The Commission’s Renewables Portfolio Standard requires investor-owned utilities, energy service providers and community choice aggregators operating in California to obtain 20% of their retail sales from renewable energy sources by 2010. The decision establishes the structure and rules for a market for tradable renewable energy credits.
The use of tradable renewable energy credits for Renewables Portfolio Standard compliance will provide more options and flexibility for Renewables Portfolio Standard-obligated electricity sellers to comply with RPS mandates in both the near and longer term, the Commission ruled. Over time, it will also provide additional resources and incentives for the development of Renewables Portfolio Standard-eligible generation.
Prior to this decision, utilities were required to procure exclusively bundled contracts for both the renewable energy and their renewable energy credits. The new framework allows them to buy renewable energy credits which are separate from the association energy.
Separation will increase efficiency of Renewables Portfolio Standard
Allowing the two elements to be sold as separate commodities, with each commanding a price in the market that accurately reflects its value, should increase the efficiency of the Renewables Portfolio Standard programme, the Commission explains.
The decision will improve the ability of electricity sellers in California to meet the state’s goals for renewable energy, while reducing some of the risk associated with procuring renewable energy. In the longer term, it will provide additional flexibility and incentives for the development of Renewables Portfolio Standard-eligible generation by supplying useful revenue options for generation developers.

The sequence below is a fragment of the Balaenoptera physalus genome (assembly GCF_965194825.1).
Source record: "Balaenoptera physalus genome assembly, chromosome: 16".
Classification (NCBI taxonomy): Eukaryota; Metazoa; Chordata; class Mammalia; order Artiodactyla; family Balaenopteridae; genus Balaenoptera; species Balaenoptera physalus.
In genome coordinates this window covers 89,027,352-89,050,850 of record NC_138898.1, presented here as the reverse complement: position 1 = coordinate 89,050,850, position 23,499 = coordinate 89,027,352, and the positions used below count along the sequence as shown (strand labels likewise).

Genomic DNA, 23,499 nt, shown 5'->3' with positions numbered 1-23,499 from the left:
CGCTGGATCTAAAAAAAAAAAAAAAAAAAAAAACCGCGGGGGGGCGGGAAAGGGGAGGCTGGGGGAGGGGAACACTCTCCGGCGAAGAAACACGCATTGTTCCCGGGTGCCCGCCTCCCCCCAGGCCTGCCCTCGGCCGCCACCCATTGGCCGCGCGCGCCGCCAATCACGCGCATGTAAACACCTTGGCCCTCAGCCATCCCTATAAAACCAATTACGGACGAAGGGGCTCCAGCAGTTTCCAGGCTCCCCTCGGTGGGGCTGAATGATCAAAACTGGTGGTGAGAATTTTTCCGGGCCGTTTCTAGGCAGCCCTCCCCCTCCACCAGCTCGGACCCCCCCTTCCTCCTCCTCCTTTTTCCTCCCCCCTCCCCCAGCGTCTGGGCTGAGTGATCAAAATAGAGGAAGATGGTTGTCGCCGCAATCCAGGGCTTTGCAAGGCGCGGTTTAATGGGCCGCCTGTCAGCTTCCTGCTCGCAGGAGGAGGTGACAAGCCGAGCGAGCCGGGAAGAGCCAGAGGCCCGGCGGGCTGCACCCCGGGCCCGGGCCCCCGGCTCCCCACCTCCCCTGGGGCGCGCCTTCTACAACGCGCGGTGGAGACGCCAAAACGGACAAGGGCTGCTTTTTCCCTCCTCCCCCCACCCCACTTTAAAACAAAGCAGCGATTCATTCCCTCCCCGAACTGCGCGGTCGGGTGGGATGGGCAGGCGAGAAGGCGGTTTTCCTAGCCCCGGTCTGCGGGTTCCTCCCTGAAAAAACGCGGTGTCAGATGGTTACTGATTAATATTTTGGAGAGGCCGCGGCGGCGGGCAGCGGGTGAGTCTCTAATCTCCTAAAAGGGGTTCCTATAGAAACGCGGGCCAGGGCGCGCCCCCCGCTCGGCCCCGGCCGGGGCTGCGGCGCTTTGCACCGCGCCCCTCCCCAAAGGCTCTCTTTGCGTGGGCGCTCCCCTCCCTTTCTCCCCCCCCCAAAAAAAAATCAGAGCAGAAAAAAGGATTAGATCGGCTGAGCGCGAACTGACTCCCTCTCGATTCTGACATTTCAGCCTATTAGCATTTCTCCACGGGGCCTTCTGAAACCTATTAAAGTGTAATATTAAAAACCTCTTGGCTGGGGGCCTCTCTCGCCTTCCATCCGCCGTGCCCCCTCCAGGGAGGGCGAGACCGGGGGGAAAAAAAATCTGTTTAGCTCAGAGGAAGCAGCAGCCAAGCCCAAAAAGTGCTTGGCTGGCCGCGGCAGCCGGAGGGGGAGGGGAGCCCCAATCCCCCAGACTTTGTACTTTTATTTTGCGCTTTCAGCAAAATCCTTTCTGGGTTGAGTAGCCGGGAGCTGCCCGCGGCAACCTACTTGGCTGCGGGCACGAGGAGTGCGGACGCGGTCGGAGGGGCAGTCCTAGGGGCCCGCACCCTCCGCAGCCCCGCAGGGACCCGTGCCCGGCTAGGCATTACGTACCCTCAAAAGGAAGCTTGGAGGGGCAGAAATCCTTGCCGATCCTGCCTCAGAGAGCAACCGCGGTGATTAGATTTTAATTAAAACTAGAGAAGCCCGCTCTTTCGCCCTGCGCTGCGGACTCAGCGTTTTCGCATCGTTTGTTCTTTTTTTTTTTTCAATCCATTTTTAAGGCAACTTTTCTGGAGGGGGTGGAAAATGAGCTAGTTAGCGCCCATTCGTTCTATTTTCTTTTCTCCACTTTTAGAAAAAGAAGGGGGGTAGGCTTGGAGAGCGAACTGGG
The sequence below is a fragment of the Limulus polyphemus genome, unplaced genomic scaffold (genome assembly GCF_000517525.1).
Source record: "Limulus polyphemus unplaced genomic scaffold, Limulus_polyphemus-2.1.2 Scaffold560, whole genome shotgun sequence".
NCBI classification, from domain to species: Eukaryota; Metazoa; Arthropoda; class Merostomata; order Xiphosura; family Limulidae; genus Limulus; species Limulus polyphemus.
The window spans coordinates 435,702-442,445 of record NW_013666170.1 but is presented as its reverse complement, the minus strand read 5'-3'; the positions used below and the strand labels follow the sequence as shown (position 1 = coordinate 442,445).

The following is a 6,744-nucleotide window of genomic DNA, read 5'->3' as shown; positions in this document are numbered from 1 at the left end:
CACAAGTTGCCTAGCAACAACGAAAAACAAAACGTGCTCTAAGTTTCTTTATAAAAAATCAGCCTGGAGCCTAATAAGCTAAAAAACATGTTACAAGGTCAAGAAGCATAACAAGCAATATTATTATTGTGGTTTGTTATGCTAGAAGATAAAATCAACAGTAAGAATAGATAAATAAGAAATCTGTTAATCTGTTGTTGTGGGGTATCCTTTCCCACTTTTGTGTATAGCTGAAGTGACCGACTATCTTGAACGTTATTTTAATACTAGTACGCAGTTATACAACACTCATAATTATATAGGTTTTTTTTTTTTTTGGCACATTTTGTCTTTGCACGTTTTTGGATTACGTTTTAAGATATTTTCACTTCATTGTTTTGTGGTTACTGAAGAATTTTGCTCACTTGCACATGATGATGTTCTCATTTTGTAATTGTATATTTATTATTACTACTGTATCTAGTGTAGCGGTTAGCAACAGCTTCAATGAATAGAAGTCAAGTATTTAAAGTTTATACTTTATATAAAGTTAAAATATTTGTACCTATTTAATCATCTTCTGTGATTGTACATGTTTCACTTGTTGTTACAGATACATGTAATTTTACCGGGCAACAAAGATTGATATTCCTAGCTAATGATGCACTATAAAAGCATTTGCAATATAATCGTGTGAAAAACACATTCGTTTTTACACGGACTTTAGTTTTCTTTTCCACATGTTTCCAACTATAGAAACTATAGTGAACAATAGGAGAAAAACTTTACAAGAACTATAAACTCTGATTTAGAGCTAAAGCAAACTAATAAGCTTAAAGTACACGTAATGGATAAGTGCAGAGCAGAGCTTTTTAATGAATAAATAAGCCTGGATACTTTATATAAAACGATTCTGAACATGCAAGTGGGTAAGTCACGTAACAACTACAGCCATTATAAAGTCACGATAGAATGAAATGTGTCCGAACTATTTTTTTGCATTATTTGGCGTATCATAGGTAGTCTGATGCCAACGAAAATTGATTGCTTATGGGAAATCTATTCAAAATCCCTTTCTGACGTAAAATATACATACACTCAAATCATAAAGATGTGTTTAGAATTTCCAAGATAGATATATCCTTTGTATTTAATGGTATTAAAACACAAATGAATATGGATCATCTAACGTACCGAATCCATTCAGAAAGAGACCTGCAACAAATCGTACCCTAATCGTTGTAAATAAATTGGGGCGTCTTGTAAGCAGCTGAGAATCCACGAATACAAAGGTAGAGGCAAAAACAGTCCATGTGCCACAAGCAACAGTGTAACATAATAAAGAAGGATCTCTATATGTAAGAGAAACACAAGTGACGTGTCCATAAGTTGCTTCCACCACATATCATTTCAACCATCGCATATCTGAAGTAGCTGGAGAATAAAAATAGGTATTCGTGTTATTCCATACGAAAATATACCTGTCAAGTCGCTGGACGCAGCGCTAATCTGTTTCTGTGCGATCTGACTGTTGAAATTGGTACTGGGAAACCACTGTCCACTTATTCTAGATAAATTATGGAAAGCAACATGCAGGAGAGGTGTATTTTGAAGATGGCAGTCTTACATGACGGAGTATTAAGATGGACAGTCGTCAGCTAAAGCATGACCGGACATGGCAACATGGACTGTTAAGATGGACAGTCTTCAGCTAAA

The ability to sell renewable energy credits associated with distributed generation will provide incentives for greater rooftop solar and other distributed generation.
Framework will support renewable energy credits market in long-term
“Although the tradable REC market may be modest in the next two or three years, the market rules put in place in this decision will both allow this new market to develop and provide robust rules as the tradable REC market matures,” explains Michael Peevey of the Commission. “The essential elements of this framework are intended to support this market well into the future.”
The new rules create a market in which the use of tradable renewable energy credits for Renewables Portfolio Standard compliance is initially limited to 25% of a given investor-owned utility’s annual procurement obligation. This limitation expires at the end of next year and will allow both the Commission and the market to understand the implications of renewable energy credits trading before opening the market to unfettered use of unbundled renewable energy credits.
Contract approved for power from 230 MW solar system
The Commission also approved a renewable energy contract for Pacific Gas & Electric (PG&E) to purchase green power from the 230 MW AV Solar Ranch One solar photovoltaic (PV) facility being developed in Antelope Valley. PG&E will receive 590 GWh of power per year beginning in 2014.
The Commission also approved 8 grants totalilng US$9.3 million in funding for the California Solar Initiative RD&D (research, development, deployment, and demonstration) programme’s first solicitation, which focused on integration of solar PV into the utility grid. The 8 grant recipients will bring US$6m in matching funding to their projects from other funding sources.
The programme will invest US$50m to fund solar research and demonstration projects that will “measurably reduce the cost and accelerate the installation of solar and other distributed technologies” which could use solar for generation, storage, or reduce the use of natural gas.
A second round of CSI grant solicitation in November 2009 focused on improved solar PV production technologies and innovative business models. Proposals submitted under the second solicitation are currently under review, and awardees are expected to be announced in mid-2010.